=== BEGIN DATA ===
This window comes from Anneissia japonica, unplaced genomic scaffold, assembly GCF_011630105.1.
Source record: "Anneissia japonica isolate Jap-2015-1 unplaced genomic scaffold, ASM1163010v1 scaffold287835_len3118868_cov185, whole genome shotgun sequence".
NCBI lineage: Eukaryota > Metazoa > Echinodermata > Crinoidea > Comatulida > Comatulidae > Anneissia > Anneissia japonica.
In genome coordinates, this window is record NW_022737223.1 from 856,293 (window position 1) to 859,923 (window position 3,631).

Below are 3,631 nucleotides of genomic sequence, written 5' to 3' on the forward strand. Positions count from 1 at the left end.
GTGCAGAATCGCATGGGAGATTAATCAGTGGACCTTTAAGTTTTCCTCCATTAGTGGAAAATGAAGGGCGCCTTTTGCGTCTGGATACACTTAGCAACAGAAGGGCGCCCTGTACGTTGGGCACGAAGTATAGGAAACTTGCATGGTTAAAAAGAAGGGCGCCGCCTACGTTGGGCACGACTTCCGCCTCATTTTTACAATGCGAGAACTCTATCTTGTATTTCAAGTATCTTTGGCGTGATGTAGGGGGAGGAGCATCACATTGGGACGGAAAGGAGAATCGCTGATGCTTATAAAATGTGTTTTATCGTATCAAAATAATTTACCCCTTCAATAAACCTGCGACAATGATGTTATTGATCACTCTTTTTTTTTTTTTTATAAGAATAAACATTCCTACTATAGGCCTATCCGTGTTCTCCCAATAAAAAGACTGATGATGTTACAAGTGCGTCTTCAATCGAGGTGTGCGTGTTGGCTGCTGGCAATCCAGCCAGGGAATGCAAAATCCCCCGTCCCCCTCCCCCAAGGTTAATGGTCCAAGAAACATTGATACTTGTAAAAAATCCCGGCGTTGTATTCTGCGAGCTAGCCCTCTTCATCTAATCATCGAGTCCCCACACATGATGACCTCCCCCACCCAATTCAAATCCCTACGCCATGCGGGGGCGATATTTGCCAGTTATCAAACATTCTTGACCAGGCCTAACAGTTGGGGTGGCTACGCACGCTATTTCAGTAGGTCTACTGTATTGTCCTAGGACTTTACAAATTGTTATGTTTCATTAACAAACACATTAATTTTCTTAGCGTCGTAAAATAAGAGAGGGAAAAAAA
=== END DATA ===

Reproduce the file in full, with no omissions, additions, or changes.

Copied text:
This window comes from Anneissia japonica, unplaced genomic scaffold, assembly GCF_011630105.1.
Source record: "Anneissia japonica isolate Jap-2015-1 unplaced genomic scaffold, ASM1163010v1 scaffold287835_len3118868_cov185, whole genome shotgun sequence".
NCBI lineage: Eukaryota > Metazoa > Echinodermata > Crinoidea > Comatulida > Comatulidae > Anneissia > Anneissia japonica.
In genome coordinates, this window is record NW_022737223.1 from 856,293 (window position 1) to 859,923 (window position 3,631).

Below are 3,631 nucleotides of genomic sequence, written 5' to 3' on the forward strand. Positions count from 1 at the left end.
GTGCAGAATCGCATGGGAGATTAATCAGTGGACCTTTAAGTTTTCCTCCATTAGTGGAAAATGAAGGGCGCCTTTTGCGTCTGGATACACTTAGCAACAGAAGGGCGCCCTGTACGTTGGGCACGAAGTATAGGAAACTTGCATGGTTAAAAAGAAGGGCGCCGCCTACGTTGGGCACGACTTCCGCCTCATTTTTACAATGCGAGAACTCTATCTTGTATTTCAAGTATCTTTGGCGTGATGTAGGGGGAGGAGCATCACATTGGGACGGAAAGGAGAATCGCTGATGCTTATAAAATGTGTTTTATCGTATCAAAATAATTTACCCCTTCAATAAACCTGCGACAATGATGTTATTGATCACTCTTTTTTTTTTTTTTATAAGAATAAACATTCCTACTATAGGCCTATCCGTGTTCTCCCAATAAAAAGACTGATGATGTTACAAGTGCGTCTTCAATCGAGGTGTGCGTGTTGGCTGCTGGCAATCCAGCCAGGGAATGCAAAATCCCCCGTCCCCCTCCCCCAAGGTTAATGGTCCAAGAAACATTGATACTTGTAAAAAATCCCGGCGTTGTATTCTGCGAGCTAGCCCTCTTCATCTAATCATCGAGTCCCCACACATGATGACCTCCCCCACCCAATTCAAATCCCTACGCCATGCGGGGGCGATATTTGCCAGTTATCAAACATTCTTGACCAGGCCTAACAGTTGGGGTGGCTACGCACGCTATTTCAGTAGGTCTACTGTATTGTCCTAGGACTTTACAAATTGTTATGTTTCATTAACAAACACATTAATTTTCTTAGCGTCGTAAAATAAGAGAGGGAAAAAAA